Rebuilding the foundation: how communities must address root causes for society’s outsiders, the homeless Part2 Tohoku Interview: Social Inclusion

Posted on December 07, 2015
By Kris Kosaka

Social inclusion: Empowering the isolated in local communities

A priority of social care within any society is the struggle to include the isolated: the disenfranchised, the disabled, the mentally ill, the elderly or the homeless. In the Tohoku area, over four years since the triple disasters of March 11th, the struggles for those living on the edge of society continues. With so many people within society still needing assistance, from the demands of temporary housing to rebuilding, from compensation issues to the dearth of medical professionals, how are the affected areas ensuring that the voiceless are being heard?

“Homeless” is emergency evacuation state, so we’ve always believed that the problems of the homeless can’t be solved without finding out the reason for poverty, as simply helping the homeless who came to the last stage cannot be the fundamental cure.” Seiji Imai


Offering warm food in a park in Sendai is another way Yomawari spreads community to the homeless. In the past twenty years, the number of people needing livelihood protection welfare in Japan has more than doubled, Professor Tom Gill explains. The number of people on the edges of society has risen, despite official homeless statistics showing a decline.

Although the government reforms in 2002 with the Homeless Self-Reliance Support Law surely helped decrease the visible homeless population, there are still many reforms needed to address the root causes of poverty and poor life skills. As Imai explains, “the first businesses to move to Tohoku after the quake were Pachinko parlors, used car outlets, and liquor stores,” Imai continues.  “Many homeless have not learned self -control or how to look after themselves, so when they are given a sum of money, they end up gambling it away. Those who had been engaged in manual labor jobs usually lived in a dormitory, so their shelter, food and clothing were automatically provided. Part of our job is to teach them basic life skills like how to cook rice, or how to clean up their room. But there is no allocation of governmental funds to provide this kind of assistance to help them become independent.” Imai also believes government case workers are overloaded, with one staff member allocated up to 100 welfare recipients to support.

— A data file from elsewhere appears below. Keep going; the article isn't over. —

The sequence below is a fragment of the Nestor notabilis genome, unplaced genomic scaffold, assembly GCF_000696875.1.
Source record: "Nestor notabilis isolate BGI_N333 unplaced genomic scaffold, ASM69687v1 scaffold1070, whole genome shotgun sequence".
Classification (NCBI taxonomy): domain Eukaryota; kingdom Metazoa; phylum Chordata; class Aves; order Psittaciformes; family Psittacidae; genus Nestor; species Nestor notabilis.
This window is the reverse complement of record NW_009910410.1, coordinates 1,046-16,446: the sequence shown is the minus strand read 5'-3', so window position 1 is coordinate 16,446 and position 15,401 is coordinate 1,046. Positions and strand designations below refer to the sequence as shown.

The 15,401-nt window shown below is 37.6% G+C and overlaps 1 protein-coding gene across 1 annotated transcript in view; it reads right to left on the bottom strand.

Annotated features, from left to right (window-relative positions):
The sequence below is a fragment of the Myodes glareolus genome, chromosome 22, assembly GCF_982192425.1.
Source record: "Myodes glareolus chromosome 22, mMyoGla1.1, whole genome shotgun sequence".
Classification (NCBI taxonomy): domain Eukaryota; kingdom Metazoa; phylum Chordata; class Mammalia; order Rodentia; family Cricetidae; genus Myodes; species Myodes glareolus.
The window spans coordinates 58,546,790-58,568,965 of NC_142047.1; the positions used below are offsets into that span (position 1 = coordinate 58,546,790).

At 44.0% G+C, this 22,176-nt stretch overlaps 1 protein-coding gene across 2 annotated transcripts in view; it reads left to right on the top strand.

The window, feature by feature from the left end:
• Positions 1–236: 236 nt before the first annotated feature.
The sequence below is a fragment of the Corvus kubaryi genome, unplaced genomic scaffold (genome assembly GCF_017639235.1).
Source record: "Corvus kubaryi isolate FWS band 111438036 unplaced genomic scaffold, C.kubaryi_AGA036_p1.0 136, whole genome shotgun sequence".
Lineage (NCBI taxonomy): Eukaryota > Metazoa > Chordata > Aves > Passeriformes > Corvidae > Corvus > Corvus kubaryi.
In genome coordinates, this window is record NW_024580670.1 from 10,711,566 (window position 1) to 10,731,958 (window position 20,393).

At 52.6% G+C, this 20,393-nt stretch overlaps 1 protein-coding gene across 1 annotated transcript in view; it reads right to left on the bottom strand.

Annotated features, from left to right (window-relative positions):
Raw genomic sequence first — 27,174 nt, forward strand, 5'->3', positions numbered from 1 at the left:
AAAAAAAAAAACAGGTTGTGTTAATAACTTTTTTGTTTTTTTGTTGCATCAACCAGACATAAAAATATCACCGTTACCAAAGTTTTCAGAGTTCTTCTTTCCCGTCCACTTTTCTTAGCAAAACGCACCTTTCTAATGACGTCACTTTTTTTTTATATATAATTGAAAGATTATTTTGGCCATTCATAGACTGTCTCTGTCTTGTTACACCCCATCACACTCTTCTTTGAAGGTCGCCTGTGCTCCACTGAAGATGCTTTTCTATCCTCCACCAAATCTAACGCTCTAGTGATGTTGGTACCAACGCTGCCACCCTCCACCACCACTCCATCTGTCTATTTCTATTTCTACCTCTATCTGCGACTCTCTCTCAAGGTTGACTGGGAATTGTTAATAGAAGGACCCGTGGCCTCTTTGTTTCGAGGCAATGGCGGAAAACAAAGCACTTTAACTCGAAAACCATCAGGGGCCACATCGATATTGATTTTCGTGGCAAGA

“We used to be have a very different attitude towards the city government,”admits Imai, “and we worked independently as an NPO, keeping a distance from them. But at some point of our history, we realized that we needed to collaborate with the government if we really want to tackle the issues. We now have had monthly regular meetings with the Welfare Recipients and Underprivileged Citizens Support subsection, Sendai City, and share the current status of homeless issues, and make suggestions related to policy making. Also, we lead training workshops for newly hired, local government staff.”

2homeless2Yomawari (left side) and other NPO representatives discuss policy with the city government staff working in the Welfare Recipients’ and Underprivileged Citizens’ Self-reliance Support Section (right side)

Imai believes empathy is vital to aiding the homeless: “It’s important to look at things through the eyes of the person receiving the aid. Just giving them a place to live, a job or money doesn’t solve the problem. They need to learn how to get their lives back on track and think about the future, what it means to have a life, a job and their own hobbies.  All of these people have interests and talents. Nurturing them takes time and effort, but is a way to bring them back to society.”

2homelss3Seiji Imai and Yasuhiro Aoki discuss their work with Yomawari

Imai stresses that follow-up care is extremely important to keep the homeless in society, and such care demands consistent volunteers: “We often get people asking about our slogan, ‘Those who can, Do what you can’ but it’s more accurate to amend it to, ‘Do whatever you can, whenever you can.’ since ‘those who can’ sounds like some level of ability is involved.  Any small assistance and any slightest contribution can be truly welcome; this attitude conveys our basic stance towards outside volunteers. There’s no set schedule and we welcome volunteers whenever they’re able to come. Imai hopes someday, “society will no longer need Yomawari’s help, as there will no longer be homeless in Japan,” but he admits it is a tough goal that includes eradicating the root causes of poverty and isolation.   

2homeless4“Do whatever you can, whenever you can”, Yomawari’s motto, as seen with the activities of various volunteers.

2homeless5High school volunteers make miso soup for the homeless.

2homeless6Volunteering can also be showing your service through donations; in this case, sweets sent from south Germany as Christmas presents for the homeless. 

Writer: Kris Kosaka
Reporter: Kris Kosaka and Yoshiko Ugawa (JNPOC)
Coordinator: Tohru Nishiguchi (JNPOC) 
Special thanks to Tom Gill (professor of Social anthropology at the Faculity of International Studies, Meiji Gakuin University) 

Sendai Yomawari Group is a grantee of the Japan Earthquake Local NPO Support Fund, with its donor the Takeda Pharmaceutical Company   
Sendai Yomawari Group (Japanese only)   
Your comments and feedbacks: Contact Us